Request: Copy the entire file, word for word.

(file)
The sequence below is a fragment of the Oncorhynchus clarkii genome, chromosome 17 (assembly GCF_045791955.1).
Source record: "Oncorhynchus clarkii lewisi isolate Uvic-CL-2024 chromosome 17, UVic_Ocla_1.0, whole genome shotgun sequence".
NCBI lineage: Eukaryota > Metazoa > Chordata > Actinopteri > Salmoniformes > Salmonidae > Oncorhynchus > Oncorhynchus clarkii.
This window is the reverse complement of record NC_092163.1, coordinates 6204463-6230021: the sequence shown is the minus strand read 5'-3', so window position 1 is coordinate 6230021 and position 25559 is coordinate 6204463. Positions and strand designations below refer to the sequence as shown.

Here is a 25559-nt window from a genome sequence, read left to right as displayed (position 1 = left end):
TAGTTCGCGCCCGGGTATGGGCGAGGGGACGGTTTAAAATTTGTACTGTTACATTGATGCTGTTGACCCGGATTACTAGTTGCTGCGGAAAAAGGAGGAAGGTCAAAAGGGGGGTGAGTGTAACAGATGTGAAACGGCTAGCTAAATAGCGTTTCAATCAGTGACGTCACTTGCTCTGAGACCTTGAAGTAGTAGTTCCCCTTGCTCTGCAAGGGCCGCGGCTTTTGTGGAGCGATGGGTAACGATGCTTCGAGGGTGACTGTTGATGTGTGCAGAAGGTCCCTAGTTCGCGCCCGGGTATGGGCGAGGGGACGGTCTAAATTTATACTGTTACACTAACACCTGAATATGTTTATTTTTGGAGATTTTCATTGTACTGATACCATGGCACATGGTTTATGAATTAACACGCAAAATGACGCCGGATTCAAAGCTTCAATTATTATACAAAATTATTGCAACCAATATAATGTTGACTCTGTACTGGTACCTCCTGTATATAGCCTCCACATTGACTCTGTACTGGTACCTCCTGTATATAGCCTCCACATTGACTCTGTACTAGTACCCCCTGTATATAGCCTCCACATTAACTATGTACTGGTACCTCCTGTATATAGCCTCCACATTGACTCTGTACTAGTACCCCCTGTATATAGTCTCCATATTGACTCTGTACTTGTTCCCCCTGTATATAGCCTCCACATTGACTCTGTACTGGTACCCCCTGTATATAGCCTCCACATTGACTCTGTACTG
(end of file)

The sequence below is a fragment of the Oncorhynchus clarkii genome, chromosome 17 (assembly GCF_045791955.1).
Source record: "Oncorhynchus clarkii lewisi isolate Uvic-CL-2024 chromosome 17, UVic_Ocla_1.0, whole genome shotgun sequence".
NCBI lineage: Eukaryota > Metazoa > Chordata > Actinopteri > Salmoniformes > Salmonidae > Oncorhynchus > Oncorhynchus clarkii.
This window is the reverse complement of record NC_092163.1, coordinates 6204463-6230021: the sequence shown is the minus strand read 5'-3', so window position 1 is coordinate 6230021 and position 25559 is coordinate 6204463. Positions and strand designations below refer to the sequence as shown.

Here is a 25559-nt window from a genome sequence, read left to right as displayed (position 1 = left end):
TAGTTCGCGCCCGGGTATGGGCGAGGGGACGGTTTAAAATTTGTACTGTTACATTGATGCTGTTGACCCGGATTACTAGTTGCTGCGGAAAAAGGAGGAAGGTCAAAAGGGGGGTGAGTGTAACAGATGTGAAACGGCTAGCTAAATAGCGTTTCAATCAGTGACGTCACTTGCTCTGAGACCTTGAAGTAGTAGTTCCCCTTGCTCTGCAAGGGCCGCGGCTTTTGTGGAGCGATGGGTAACGATGCTTCGAGGGTGACTGTTGATGTGTGCAGAAGGTCCCTAGTTCGCGCCCGGGTATGGGCGAGGGGACGGTCTAAATTTATACTGTTACACTAACACCTGAATATGTTTATTTTTGGAGATTTTCATTGTACTGATACCATGGCACATGGTTTATGAATTAACACGCAAAATGACGCCGGATTCAAAGCTTCAATTATTATACAAAATTATTGCAACCAATATAATGTTGACTCTGTACTGGTACCTCCTGTATATAGCCTCCACATTGACTCTGTACTGGTACCTCCTGTATATAGCCTCCACATTGACTCTGTACTAGTACCCCCTGTATATAGCCTCCACATTAACTATGTACTGGTACCTCCTGTATATAGCCTCCACATTGACTCTGTACTAGTACCCCCTGTATATAGTCTCCATATTGACTCTGTACTTGTTCCCCCTGTATATAGCCTCCACATTGACTCTGTACTGGTACCCCCTGTATATAGCCTCCACATTGACTCTGTACTG